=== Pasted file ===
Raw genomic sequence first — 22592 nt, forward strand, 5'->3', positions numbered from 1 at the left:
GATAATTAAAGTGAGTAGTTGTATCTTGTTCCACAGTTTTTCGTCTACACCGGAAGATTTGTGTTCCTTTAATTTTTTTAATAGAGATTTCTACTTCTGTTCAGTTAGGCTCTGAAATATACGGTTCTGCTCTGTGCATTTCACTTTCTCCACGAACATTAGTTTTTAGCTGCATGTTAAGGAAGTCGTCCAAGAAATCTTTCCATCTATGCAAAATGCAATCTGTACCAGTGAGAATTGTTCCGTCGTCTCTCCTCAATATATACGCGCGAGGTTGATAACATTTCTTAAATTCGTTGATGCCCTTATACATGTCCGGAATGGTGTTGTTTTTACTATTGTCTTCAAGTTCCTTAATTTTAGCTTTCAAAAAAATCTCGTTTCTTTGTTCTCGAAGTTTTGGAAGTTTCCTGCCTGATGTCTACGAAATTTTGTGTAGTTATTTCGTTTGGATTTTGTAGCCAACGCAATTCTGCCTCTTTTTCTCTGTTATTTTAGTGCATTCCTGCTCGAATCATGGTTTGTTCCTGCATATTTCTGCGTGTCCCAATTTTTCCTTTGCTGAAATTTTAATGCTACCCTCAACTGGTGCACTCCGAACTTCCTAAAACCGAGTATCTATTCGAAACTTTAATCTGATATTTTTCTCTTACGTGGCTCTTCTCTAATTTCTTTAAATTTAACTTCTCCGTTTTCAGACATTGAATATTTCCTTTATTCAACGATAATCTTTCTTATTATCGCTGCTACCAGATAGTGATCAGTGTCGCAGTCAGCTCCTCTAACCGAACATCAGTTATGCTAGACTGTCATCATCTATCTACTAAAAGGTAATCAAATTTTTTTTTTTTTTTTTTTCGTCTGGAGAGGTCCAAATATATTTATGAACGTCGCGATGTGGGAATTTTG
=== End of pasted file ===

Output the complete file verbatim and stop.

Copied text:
Raw genomic sequence first — 22592 nt, forward strand, 5'->3', positions numbered from 1 at the left:
GATAATTAAAGTGAGTAGTTGTATCTTGTTCCACAGTTTTTCGTCTACACCGGAAGATTTGTGTTCCTTTAATTTTTTTAATAGAGATTTCTACTTCTGTTCAGTTAGGCTCTGAAATATACGGTTCTGCTCTGTGCATTTCACTTTCTCCACGAACATTAGTTTTTAGCTGCATGTTAAGGAAGTCGTCCAAGAAATCTTTCCATCTATGCAAAATGCAATCTGTACCAGTGAGAATTGTTCCGTCGTCTCTCCTCAATATATACGCGCGAGGTTGATAACATTTCTTAAATTCGTTGATGCCCTTATACATGTCCGGAATGGTGTTGTTTTTACTATTGTCTTCAAGTTCCTTAATTTTAGCTTTCAAAAAAATCTCGTTTCTTTGTTCTCGAAGTTTTGGAAGTTTCCTGCCTGATGTCTACGAAATTTTGTGTAGTTATTTCGTTTGGATTTTGTAGCCAACGCAATTCTGCCTCTTTTTCTCTGTTATTTTAGTGCATTCCTGCTCGAATCATGGTTTGTTCCTGCATATTTCTGCGTGTCCCAATTTTTCCTTTGCTGAAATTTTAATGCTACCCTCAACTGGTGCACTCCGAACTTCCTAAAACCGAGTATCTATTCGAAACTTTAATCTGATATTTTTCTCTTACGTGGCTCTTCTCTAATTTCTTTAAATTTAACTTCTCCGTTTTCAGACATTGAATATTTCCTTTATTCAACGATAATCTTTCTTATTATCGCTGCTACCAGATAGTGATCAGTGTCGCAGTCAGCTCCTCTAACCGAACATCAGTTATGCTAGACTGTCATCATCTATCTACTAAAAGGTAATCAAATTTTTTTTTTTTTTTTTTTCGTCTGGAGAGGTCCAAATATATTTATGAACGTCGCGATGTGGGAATTTTG